Small, Medium & Large: Creating Custom Apps for Businesses of All Sizes

By Amberly Dressler, Managing Editor

There is no denying the influence mobile apps have on where (and how) consumers spend their time, but deciding whether or not to compete in this environment with a custom application can be difficult at best - and recent data isn't all that encouraging.

Of the top nine apps (by unique visitors), eight of them are owned by Facebook or Google according to 2015 data from comScore. What's more, only four categories represent the top 25 apps, including utilities like maps and weather (which make up nine of the top 25), social like Facebook and Instagram (seven), entertainment like YouTube and Pandora (six), and retail like Amazon and eBay (three). Many brands, however, are not deterred. They are finding apps to be a more accessible channel to reach customers, according to Amir Ghodrati, data analysis manager at App Annie; and often a more rewarding and convenient experience than the mobile Web or Web itself.

"App Annie knows from speaking to several U.S.-based retailers that their mobile app users represent a very loyal segment of their total customer base and also have higher-value baskets than their Web counterparts," said Ghodrati. "We believe that mobile apps are a critical platform for retailers to continue to invest in to engage their most loyal customers, drive stronger sales and deliver a more frictionless experience than the Web."

With a smartphone never too far away from its owner, custom mobile apps present an incredible opportunity for companies to position their brands on a person's home screen but they need to develop their asset first. How are companies building custom apps today? Website Magazine explores a few popular options below:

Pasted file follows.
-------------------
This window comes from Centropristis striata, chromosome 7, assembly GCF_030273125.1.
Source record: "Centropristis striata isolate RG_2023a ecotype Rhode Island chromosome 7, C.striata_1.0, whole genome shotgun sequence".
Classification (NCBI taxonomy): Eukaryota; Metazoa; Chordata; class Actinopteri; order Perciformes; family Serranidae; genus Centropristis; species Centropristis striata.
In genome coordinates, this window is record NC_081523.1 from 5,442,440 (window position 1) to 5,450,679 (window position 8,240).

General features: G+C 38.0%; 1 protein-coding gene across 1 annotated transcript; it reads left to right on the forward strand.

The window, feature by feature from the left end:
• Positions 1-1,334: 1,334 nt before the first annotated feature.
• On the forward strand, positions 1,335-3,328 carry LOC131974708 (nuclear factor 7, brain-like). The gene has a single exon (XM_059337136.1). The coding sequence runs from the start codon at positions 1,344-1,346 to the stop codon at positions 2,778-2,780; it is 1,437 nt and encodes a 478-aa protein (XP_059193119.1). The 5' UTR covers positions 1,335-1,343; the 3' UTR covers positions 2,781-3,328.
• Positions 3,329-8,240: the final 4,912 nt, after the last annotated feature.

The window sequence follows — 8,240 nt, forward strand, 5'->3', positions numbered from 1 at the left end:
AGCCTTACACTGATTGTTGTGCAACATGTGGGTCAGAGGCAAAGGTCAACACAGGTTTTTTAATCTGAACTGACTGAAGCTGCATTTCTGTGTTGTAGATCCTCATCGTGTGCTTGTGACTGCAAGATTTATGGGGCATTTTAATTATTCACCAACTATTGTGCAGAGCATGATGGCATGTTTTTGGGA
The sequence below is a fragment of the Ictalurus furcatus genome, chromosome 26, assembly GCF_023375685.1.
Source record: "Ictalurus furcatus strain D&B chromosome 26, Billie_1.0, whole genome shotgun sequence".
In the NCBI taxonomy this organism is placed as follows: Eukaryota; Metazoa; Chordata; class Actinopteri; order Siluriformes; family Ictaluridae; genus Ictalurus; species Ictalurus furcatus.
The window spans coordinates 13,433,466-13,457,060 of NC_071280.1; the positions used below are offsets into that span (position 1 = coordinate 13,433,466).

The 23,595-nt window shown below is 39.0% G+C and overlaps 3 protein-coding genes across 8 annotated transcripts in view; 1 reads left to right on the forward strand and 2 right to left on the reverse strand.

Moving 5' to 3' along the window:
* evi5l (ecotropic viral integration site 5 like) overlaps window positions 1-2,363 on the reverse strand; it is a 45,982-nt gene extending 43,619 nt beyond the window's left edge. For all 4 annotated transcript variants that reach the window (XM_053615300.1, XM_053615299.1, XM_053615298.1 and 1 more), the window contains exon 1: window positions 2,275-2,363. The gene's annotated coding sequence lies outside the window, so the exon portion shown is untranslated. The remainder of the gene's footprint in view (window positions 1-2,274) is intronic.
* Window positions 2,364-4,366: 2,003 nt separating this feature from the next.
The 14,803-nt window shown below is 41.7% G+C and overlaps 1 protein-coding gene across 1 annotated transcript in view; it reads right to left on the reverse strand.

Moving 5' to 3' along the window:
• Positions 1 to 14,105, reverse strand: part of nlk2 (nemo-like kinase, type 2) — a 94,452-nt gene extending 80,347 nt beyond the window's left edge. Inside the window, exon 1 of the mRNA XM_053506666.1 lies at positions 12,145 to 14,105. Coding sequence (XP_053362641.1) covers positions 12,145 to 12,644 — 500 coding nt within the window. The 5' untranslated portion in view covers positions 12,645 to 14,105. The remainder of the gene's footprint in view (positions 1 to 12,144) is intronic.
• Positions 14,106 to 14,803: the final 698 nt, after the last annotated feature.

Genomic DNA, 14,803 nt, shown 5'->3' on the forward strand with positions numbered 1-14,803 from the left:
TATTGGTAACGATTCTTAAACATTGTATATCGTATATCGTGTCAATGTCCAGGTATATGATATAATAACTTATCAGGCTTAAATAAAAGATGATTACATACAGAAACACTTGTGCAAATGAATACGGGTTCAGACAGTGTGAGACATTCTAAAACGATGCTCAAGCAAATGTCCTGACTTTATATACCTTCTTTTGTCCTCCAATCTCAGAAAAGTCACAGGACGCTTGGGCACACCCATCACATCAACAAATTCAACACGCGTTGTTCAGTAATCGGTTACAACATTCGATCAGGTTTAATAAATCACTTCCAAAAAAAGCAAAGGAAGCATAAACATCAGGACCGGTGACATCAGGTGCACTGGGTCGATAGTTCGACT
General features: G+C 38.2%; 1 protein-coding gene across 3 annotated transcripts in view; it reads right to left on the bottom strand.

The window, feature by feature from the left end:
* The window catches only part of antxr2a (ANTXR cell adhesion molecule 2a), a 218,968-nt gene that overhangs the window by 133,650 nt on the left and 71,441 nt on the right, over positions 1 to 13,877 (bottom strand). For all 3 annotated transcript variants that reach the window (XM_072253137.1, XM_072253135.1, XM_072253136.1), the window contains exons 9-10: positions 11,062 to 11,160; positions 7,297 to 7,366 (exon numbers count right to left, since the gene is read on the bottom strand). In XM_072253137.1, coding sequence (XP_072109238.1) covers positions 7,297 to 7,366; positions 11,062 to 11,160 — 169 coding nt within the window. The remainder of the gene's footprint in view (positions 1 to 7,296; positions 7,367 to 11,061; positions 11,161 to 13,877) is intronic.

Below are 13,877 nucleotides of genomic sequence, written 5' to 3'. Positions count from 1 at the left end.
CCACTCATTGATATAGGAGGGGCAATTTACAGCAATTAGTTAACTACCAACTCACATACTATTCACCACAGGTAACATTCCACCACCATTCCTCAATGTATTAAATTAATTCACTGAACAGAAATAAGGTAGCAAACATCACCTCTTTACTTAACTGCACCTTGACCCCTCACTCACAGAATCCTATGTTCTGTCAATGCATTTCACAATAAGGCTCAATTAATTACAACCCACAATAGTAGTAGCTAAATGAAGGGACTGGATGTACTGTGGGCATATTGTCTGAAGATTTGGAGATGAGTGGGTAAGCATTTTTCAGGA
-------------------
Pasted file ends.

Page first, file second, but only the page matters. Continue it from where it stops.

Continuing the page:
Small Business Offerings: Appy Pie

With more than 1 million apps created on its platform, Appy Pie is a popular do-it-yourself (DIY) app builder for those without much (or any) technical expertise. Its drag-and-drop functionality is easy to use thanks to pre-created themes and templates; its pricing plans are accessible as well with costs ranging from free (supported by in-app ads) to $50 a month (depending on the operating systems, app store submission, push notifications, etc.).

It's important to note that while Appy Pie provides functionality that modern users expect (social integrations, reviews), it should primarily be used for small-business purposes (e.g., food delivery, churches, lawyers, etc.) as it does not offer enterprise-level features (like workflows or approval processes or customer lifecycle tracking).

+ Other small business DIY options include Como DIY, BuildFire and instappy.

Do It for Me

Beyond some of the DIY options mentioned here, companies may want to consider a marketplace like 99designs or Crew to meet developers or teams that can build their apps. For more do-it-for-me options, visit .

Mid-Sized Companies: Adobe PhoneGap

Free and open source, PhoneGap is an application framework that enables developers to leverage HTML, CSS and JavaScript to produce custom mobile apps. The workflow is designed to get apps built in the quickest way, but eventually companies will need to move out of this testing environment to create, package and distribute the mobile app either with PhoneGap CLI or in the cloud with PhoneGap Build. The latter will take those assets already created and then provide a download URL for all mobile platforms.

+, and Mobile Roadie are other options worth exploring for mid-sized companies.

Enterprise Solutions: Appcelerator (Part of Axway)

With Appcelerator companies can build native mobile apps for iOS, Android and Windows, using JavaScript. Its "team" pricing tier is $259 per seat/monthly (with enterprise plans available) and includes pre-built connectors for Salesforce, MS Azure, Box and others. Users will appreciate Appcelerator's robust lifecycle and performance analytics as well as its marketplace to extend app capabilities and reduce the time and costs associated with development. Nearly 3 million apps have been created using Appcelerator, including those for PayPal, Avis and Cisco.

+ Appcelerator competitors include OutSystems, IBM MobileFirst and Verivo.